Tag Heuer Cuts Some Management, Production Jobs: LVMH Executive

Tag Heuer, the biggest watch brand within French luxury group LVMH (TICKER:LVMH), has cut some management and production jobs in Switzerland in response to an industry slowdown, the head of LVMH watches said on Monday.

Jean-Claude Biver said Tag Heuer had cut 46 managerial and production positions and placed 49 people on temporary unemployment from Sept. 1 until the end of the year.

Biver said the cuts resulted from having decided to produce only one chronometer movement as opposed to two, and to focus on the group's core business of watches priced between 1,000 euros ($1,270) and 4,000, as opposed to more expensive items.

Biver said most of the cuts would affect Tag Heuer's sites in La Chaux-de-Fonds and Chevenez in Switzerland, where he estimated the brand's total staff to be around 600, of which 400 are in production.

Biver said the cuts were not only related to events in Hong Kong but said Tag Heuer had put on ice plans to rent a new shop in the city for sister LVMH brand Hublot.

Pro-democracy protesters in Hong Kong have been in a stand-off with police in the worst unrest since the territory's 1997 handover from Britain, that has scared off tourists and put pressure on retailers' sales.

"We have seen fewer Chinese, and particularly wealthy Chinese, coming to Hong Kong," Biver told Reuters. "And this of course affects the industry."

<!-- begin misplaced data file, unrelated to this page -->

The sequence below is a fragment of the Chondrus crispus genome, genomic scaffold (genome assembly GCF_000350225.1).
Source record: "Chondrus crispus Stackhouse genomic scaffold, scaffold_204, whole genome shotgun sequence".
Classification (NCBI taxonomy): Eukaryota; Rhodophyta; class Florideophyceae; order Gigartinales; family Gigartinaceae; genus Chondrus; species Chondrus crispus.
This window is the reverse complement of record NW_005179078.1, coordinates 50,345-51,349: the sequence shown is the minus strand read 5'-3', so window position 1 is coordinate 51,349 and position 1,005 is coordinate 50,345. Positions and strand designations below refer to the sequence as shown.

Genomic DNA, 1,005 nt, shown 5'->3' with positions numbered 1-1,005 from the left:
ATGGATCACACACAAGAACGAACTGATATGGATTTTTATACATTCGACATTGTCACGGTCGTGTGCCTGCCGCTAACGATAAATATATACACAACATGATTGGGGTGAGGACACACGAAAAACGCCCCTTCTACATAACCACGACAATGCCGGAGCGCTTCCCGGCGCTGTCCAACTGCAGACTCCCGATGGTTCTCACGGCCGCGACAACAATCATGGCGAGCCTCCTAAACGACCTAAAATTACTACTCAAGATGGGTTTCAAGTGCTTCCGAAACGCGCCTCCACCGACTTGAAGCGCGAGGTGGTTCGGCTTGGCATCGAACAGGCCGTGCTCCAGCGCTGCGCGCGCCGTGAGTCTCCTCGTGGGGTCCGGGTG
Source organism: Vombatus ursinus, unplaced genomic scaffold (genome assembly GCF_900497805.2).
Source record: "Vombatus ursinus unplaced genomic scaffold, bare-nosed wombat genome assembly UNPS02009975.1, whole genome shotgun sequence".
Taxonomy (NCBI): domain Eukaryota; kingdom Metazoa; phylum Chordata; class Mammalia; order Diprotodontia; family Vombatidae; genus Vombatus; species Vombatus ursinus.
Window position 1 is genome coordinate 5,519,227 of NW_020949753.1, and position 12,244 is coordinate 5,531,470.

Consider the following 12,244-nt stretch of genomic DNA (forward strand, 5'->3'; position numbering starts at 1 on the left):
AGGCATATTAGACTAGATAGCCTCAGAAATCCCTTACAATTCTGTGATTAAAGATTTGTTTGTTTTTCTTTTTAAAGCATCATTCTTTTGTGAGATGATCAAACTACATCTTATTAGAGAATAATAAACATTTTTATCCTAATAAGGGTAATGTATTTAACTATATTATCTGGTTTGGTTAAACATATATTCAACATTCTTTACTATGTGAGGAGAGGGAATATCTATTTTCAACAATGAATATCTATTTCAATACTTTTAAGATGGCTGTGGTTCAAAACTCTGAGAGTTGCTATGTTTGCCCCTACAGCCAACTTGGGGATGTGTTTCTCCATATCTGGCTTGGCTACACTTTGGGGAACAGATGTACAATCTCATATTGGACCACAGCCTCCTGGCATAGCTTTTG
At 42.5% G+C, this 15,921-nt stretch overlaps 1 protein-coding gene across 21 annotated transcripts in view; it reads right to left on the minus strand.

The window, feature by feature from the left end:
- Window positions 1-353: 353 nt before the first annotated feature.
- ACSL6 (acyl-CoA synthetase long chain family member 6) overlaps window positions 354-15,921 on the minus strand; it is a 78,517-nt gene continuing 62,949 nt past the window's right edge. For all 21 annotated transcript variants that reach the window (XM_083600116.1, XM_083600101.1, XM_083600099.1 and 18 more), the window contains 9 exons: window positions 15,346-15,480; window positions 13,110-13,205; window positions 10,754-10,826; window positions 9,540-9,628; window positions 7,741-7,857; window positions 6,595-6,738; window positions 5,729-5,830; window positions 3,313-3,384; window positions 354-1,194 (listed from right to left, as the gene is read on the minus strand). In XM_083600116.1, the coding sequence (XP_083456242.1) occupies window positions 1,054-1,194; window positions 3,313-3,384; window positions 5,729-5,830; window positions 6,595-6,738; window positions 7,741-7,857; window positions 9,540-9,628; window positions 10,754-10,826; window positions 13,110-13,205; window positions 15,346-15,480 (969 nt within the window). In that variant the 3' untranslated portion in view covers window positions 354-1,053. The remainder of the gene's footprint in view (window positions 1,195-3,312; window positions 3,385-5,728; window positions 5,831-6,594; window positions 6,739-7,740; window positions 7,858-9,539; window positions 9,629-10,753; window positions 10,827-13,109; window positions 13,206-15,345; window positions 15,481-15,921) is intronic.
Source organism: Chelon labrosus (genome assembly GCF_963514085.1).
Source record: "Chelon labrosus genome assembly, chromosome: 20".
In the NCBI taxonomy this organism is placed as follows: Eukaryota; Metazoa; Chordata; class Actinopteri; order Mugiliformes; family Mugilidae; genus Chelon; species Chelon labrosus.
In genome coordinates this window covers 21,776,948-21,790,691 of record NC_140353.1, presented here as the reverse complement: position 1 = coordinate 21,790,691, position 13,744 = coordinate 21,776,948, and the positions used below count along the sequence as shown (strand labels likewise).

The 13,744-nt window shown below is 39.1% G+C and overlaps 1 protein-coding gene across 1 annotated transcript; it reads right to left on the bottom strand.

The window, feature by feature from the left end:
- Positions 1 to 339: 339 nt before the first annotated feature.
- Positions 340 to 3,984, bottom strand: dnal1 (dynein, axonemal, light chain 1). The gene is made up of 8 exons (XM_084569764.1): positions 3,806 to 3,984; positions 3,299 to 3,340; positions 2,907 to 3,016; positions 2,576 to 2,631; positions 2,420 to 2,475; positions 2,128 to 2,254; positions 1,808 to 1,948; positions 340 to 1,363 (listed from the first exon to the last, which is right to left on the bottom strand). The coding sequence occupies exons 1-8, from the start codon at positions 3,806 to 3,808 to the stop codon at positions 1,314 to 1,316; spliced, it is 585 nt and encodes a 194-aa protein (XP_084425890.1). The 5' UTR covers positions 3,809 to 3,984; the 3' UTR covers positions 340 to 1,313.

However, Biver said he was not planning any cuts at Hublot, as its sales were up more than 10 percent since the beginning of the year, or at LVMH's Zenith brand.


Luxury watch makers are grappling with political instability in Hong Kong, the leading market for Swiss watches, and weak demand in China, where a government crackdown on expensive gift giving has hurt sales of upmarket timepieces.

Richemont's <CFR.VX> flagship brand Cartier said on Friday it would reduce working hours for 230 employees at one of its watchmaking factories in Switzerland due to slowing demand.

Earlier this month, Richemont flagged weakening demand in Asia, its biggest market, while Italian fashion group Prada <1913.HK> said it expected no revenue growth this year and would open fewer stores.

Luxury goods stocks fell on Monday on the back of the political unrest, with industry leader Swatch Group <UHR.VX> closing down 2 percent, LVMH down 1.5 percent and Richemont down 1.7 percent. European stocks as a whole <.FTEU3> fell 0.4 percent.

Analysts estimate between 10 and 15 percent of luxury goods sales are made in Hong Kong and the city represents more than 20 percent of luxury watch sales.

For Richemont alone, Hong Kong represents around 17 percent of sales, while for Swatch Group it delivers 15 percent of revenue, estimated luxury goods analyst Jon Cox at brokerage Kepler Cheuvreux.

Kepler Cheuvreux last week cut its growth assumptions for the Swiss watch market this year to 3.5 percent from 5.5 percent, principally due to weakness in Hong Kong.

(By Astrid Wendlandt; Editing by James Regan and David Holmes)